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    $\begingroup$ Since Ryan is too modest to link to his own papers :), here's the link: cs.cmu.edu/~ryanw/improved-algs-lbs2.pdf also, Ryan, latex is working now, so you can use $..$ to mark off the math in your post. $\endgroup$ – Suresh Venkat Aug 22 '10 at 20:06
  • $\begingroup$ I am more than a bit reluctant to reference my own papers in an answer. But when it fits the question exactly, it's hard to resist... $\endgroup$ – Ryan Williams Aug 22 '10 at 22:36
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How would you deal with typical dynamic programming problems ? Here, what often happens is that the space of optimal solutions is polynomially bounded, but the space of solutions isn't. So it seems "easy" in your sense because the running time is logarithmic in the solution space, but it's "hard" in your sense because it runs "brute force" over all potentially optimal solutions.

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  • $\begingroup$ There are a number of subtleties in definitions that would need to be worked out, like exactly what algorithms qualify as brute force. I would probably try restrict the solution space as follows: if, for a given problem size, you can remove an answer from consideration without looking at the data then it's not in the solution space (admittedly, this allows multiple distinct solution spaces). That said, I would be happy with an answer that is similar in spirit to my question even if it differs in many details. $\endgroup$ – Ian Aug 19 '10 at 22:09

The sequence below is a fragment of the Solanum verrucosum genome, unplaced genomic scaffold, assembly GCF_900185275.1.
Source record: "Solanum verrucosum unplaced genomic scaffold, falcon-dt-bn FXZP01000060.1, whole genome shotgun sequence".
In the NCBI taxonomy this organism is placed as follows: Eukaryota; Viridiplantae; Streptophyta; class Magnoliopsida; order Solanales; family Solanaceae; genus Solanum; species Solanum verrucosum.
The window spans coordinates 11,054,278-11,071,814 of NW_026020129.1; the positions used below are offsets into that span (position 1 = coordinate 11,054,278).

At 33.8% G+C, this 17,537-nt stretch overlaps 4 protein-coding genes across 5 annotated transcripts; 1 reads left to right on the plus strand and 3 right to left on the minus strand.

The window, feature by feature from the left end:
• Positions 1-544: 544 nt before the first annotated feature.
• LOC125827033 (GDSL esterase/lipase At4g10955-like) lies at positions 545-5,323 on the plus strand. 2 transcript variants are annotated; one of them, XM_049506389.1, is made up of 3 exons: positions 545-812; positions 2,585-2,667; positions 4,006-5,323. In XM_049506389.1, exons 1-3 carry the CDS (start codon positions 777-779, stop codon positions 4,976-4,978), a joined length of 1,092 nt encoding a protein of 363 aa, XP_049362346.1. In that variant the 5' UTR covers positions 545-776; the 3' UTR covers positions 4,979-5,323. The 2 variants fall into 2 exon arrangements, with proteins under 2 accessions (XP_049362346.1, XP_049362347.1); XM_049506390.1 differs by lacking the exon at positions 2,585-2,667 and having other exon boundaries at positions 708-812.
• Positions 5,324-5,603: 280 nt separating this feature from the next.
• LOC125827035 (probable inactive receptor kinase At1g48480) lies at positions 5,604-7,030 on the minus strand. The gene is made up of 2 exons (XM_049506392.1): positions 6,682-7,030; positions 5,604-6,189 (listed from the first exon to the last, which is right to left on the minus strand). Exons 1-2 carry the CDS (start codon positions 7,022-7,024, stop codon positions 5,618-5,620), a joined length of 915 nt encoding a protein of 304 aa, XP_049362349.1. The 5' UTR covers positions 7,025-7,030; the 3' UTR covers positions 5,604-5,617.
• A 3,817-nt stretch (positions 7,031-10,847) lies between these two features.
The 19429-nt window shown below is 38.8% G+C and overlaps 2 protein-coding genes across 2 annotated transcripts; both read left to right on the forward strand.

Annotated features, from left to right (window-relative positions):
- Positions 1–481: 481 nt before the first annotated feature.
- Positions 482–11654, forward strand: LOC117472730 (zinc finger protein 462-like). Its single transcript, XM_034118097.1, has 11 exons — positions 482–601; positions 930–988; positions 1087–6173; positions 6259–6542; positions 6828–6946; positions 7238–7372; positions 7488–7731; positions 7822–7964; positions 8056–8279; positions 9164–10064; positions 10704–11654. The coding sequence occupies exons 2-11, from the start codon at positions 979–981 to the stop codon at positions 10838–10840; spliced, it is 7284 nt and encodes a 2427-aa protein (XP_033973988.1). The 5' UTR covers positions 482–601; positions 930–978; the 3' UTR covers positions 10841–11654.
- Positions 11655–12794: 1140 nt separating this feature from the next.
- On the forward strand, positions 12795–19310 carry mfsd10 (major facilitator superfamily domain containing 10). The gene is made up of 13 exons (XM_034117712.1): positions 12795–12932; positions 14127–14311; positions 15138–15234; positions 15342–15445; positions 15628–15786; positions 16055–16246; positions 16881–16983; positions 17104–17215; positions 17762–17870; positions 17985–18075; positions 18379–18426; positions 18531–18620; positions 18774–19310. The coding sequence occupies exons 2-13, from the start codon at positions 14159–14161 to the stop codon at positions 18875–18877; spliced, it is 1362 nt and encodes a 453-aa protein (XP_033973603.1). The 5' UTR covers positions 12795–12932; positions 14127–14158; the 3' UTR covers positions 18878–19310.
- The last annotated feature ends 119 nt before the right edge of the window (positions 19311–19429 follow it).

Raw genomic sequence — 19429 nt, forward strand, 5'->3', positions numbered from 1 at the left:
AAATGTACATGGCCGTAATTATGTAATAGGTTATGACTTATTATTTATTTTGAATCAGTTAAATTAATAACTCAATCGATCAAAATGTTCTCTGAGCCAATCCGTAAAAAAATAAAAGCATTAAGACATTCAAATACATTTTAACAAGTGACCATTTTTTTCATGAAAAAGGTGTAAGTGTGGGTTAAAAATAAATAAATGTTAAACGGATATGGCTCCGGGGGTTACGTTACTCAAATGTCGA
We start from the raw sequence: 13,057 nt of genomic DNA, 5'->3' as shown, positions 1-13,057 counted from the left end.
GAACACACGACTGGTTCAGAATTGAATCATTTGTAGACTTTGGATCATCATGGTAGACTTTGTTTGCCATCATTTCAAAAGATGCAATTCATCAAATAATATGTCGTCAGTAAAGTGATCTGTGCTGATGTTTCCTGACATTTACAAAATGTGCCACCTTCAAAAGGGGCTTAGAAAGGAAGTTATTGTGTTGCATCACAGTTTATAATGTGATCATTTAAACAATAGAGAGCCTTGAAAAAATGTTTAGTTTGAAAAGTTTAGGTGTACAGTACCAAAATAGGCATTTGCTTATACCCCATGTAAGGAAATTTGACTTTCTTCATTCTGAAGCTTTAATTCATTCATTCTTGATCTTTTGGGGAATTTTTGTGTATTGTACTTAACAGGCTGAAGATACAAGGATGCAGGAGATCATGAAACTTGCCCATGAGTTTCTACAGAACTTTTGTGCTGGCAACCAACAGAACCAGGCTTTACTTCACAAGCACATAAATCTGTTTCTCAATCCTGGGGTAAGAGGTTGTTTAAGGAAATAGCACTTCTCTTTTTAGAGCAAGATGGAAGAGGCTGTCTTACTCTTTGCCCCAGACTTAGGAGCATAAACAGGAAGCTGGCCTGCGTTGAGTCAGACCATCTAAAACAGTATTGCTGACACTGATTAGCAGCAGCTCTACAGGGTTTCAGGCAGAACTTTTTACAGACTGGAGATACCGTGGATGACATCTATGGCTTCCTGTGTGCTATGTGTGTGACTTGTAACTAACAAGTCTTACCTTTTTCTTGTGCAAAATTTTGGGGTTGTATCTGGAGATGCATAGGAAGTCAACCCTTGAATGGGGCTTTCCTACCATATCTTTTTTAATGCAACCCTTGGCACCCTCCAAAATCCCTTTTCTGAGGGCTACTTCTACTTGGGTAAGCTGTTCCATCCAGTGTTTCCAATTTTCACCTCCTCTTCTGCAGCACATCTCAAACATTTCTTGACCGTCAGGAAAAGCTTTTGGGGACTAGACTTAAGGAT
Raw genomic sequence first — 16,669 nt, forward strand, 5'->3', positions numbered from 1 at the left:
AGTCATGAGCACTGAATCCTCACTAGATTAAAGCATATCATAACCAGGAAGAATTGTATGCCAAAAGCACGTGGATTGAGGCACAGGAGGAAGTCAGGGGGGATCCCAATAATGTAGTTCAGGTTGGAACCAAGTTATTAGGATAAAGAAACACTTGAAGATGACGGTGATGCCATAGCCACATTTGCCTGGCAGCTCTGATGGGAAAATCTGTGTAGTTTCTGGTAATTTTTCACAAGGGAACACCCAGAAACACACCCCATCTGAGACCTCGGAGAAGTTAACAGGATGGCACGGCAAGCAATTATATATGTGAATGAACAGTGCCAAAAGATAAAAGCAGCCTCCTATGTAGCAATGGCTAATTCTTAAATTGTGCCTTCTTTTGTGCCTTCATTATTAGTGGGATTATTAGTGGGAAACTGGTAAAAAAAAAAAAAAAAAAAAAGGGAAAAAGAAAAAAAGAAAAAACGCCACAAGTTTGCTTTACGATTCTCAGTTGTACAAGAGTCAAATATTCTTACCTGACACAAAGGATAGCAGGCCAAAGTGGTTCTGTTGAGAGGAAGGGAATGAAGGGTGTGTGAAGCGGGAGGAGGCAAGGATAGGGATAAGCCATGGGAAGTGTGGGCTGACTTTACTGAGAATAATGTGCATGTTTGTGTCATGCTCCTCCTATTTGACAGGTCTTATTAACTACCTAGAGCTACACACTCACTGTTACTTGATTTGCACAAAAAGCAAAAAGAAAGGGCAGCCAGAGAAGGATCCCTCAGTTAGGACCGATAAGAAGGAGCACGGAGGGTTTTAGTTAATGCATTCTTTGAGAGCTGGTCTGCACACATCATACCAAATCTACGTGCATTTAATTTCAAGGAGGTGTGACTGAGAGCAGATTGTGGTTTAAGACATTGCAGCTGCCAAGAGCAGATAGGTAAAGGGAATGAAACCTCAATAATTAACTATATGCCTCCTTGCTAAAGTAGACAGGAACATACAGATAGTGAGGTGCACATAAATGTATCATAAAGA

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The perspective seems to assume some things, like fininitude of solution spaces.

For example, think about the problem of generating a Voronoi tesselation from a set of input points. Here there is an infinitely sized solution space as each point in the edges of the diagram is a tuple of real numbers. Yet a solution can be reached in O(n log(n)) in the number of input points (for the plane).

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  • $\begingroup$ True, some problems may not fit in this framework. Although for some problems with real number outputs one may be able to make the space finite by describing the output algebraically in terms of the inputs (e.g. as linear combinations of input points). I don't know much about geometric algorithms, where real numbers are typically encountered, so I'm not sure how often or whether this would be possible. $\endgroup$ – Ian Aug 19 '10 at 22:15
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    $\begingroup$ Real numbers aren't the only way to get infinite solution spaces. Consider a game between Alice and Bob. Alice picks an integer n. Bob makes guesses, and Alice tells him if he is higher, lower or equal to her secret n. Bob has a finite time strategy for finding n because it is always finite. He starts a 0 and then picks a large constant c. Alice tells him which direction her n is in and Bob will guess c^turn until he finds a lower and upper bound, where he performs a binary search for n. Then again I suppose you could argue that there is a finite solution space in the number of bits of n... $\endgroup$ – Ross Snider Aug 19 '10 at 22:32
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Related are problems that admit algorithms with polynomial delay. The first solution, and every solution thereafter, can be generated in polynomial time. Johnson, Yannakakis, and Papdimitriou discuss this framework in the context of other possible gaps (such as polynomial total time): On Generating All Maximal Independent Sets, Information Processing Letters 27, 119–123, 1988.